Before the pandemic, the average number of brand inquiries to CAD Management’s influencers was five per month. Now, it’s 10, and these brands are asking influencers to drive their followers to their e-commerce sites. What’s more is that, given that in a time of crisis the usual #ad sponcon looks tasteless, brands are asking influencers to hide the advertisement component, and in Durant’s words, “make it a more content marketing play that consumers, in general, want to see or are already watching.”

“It is clear that many consumer brands have rethought their e-commerce strategy to make it more user friendly on both mobile and desktop, especially brands that had brick-and-mortar but can no longer operate those locations,” said Durant. 

“My guess is that consumers across the board are seeing these influencer collaborations more than they ever have because the volume of deal activity is bigger than before,” Durant continued. “These brands are just showing up in a lot of different pieces of digital content and it is reinforcing the brand image and ethos into the consumer’s mind that ultimately helps drive e-commerce sales.”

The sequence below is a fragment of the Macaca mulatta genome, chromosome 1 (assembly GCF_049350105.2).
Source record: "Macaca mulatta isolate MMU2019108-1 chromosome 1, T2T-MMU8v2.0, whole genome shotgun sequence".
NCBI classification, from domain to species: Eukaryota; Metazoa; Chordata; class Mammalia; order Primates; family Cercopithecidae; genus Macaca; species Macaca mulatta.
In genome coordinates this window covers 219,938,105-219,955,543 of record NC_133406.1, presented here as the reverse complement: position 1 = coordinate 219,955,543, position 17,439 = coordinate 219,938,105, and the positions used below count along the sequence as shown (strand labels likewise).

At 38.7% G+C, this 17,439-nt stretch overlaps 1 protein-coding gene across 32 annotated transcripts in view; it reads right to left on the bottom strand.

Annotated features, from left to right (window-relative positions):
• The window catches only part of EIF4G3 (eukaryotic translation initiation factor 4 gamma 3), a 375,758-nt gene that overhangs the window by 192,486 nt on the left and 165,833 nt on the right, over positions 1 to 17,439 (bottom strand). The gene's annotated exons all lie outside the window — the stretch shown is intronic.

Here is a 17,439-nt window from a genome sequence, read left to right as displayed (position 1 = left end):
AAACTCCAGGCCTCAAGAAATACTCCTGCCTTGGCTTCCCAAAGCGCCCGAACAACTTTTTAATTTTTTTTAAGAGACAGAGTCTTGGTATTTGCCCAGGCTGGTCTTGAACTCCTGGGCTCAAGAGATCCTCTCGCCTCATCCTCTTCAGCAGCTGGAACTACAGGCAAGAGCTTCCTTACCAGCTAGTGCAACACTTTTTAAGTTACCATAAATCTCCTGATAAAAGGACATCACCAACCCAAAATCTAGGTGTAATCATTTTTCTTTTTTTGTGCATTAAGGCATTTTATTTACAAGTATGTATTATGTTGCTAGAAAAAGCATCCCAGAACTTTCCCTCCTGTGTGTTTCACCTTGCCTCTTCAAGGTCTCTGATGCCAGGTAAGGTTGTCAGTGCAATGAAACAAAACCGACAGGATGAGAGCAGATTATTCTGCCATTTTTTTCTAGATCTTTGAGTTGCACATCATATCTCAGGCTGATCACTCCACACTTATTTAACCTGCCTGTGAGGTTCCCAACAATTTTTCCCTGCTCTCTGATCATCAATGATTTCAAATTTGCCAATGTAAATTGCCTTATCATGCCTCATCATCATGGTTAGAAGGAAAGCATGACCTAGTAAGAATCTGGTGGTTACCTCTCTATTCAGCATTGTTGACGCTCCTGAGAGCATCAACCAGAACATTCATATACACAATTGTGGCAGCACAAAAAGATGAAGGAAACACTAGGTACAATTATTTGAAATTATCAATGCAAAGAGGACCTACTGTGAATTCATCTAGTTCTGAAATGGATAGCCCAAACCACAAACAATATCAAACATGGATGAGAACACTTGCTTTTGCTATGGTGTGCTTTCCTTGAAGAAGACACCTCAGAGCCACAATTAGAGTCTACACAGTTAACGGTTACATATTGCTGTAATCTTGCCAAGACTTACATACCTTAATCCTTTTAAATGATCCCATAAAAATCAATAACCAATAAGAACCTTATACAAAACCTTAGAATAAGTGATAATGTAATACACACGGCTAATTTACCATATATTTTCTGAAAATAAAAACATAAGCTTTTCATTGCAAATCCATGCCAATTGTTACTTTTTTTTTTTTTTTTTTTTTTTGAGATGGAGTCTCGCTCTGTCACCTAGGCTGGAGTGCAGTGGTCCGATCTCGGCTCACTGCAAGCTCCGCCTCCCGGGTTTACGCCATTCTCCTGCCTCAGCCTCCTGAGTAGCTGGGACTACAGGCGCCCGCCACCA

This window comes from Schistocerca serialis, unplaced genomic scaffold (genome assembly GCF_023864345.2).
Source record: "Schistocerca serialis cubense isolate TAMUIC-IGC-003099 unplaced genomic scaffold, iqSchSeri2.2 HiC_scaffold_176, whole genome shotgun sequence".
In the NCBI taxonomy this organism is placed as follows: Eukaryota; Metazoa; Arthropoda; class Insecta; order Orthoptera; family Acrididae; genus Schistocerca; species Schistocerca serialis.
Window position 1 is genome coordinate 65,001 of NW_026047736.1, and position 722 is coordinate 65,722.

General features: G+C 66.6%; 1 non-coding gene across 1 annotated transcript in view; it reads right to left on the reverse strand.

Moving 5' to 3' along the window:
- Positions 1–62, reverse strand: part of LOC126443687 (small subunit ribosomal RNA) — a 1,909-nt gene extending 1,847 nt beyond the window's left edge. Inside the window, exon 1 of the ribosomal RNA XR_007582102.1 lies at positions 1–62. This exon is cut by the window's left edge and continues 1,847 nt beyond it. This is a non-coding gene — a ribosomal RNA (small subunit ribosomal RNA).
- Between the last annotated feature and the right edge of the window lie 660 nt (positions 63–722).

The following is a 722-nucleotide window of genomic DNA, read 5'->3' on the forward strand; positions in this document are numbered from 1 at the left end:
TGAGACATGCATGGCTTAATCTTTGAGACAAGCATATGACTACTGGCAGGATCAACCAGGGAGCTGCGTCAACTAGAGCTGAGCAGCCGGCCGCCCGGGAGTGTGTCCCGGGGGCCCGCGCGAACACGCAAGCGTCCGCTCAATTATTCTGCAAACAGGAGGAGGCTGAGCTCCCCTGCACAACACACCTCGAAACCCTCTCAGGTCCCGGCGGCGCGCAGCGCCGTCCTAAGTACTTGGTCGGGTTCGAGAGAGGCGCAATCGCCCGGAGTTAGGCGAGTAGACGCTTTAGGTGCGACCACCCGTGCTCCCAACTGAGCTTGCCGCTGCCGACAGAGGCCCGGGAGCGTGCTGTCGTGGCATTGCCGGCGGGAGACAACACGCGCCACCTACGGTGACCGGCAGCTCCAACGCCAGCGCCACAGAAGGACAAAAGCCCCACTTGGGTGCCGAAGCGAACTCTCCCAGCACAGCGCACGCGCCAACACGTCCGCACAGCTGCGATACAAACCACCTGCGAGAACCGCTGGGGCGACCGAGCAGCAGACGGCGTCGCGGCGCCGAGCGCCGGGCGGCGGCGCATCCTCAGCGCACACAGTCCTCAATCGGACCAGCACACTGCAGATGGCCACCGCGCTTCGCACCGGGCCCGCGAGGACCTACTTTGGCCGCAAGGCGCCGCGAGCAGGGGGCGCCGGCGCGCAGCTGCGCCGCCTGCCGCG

While you could be using online shopping as a coping mechanism, you could also be affected by the increase in marketing that has the sole purpose of getting you onto those e-commerce sites. 

What happens after you click “Purchase”

If you’re chasing that feel-good rush of buying something new, you may notice it doesn’t last long. “Sometimes… as soon as they click ‘buy,’ the thing that they thought it would be so great to have, somehow it’s old news,” said DeMaria. 

“Consumers need to know that’s actually a short-term fix with retail therapy — soon after purchasing something, many feel reduced anxiety and even excitement,” said Ruvio. “Beware, though: the feeling doesn’t last very long and with a shaky economy, the last thing people need is soaring credit card debt.”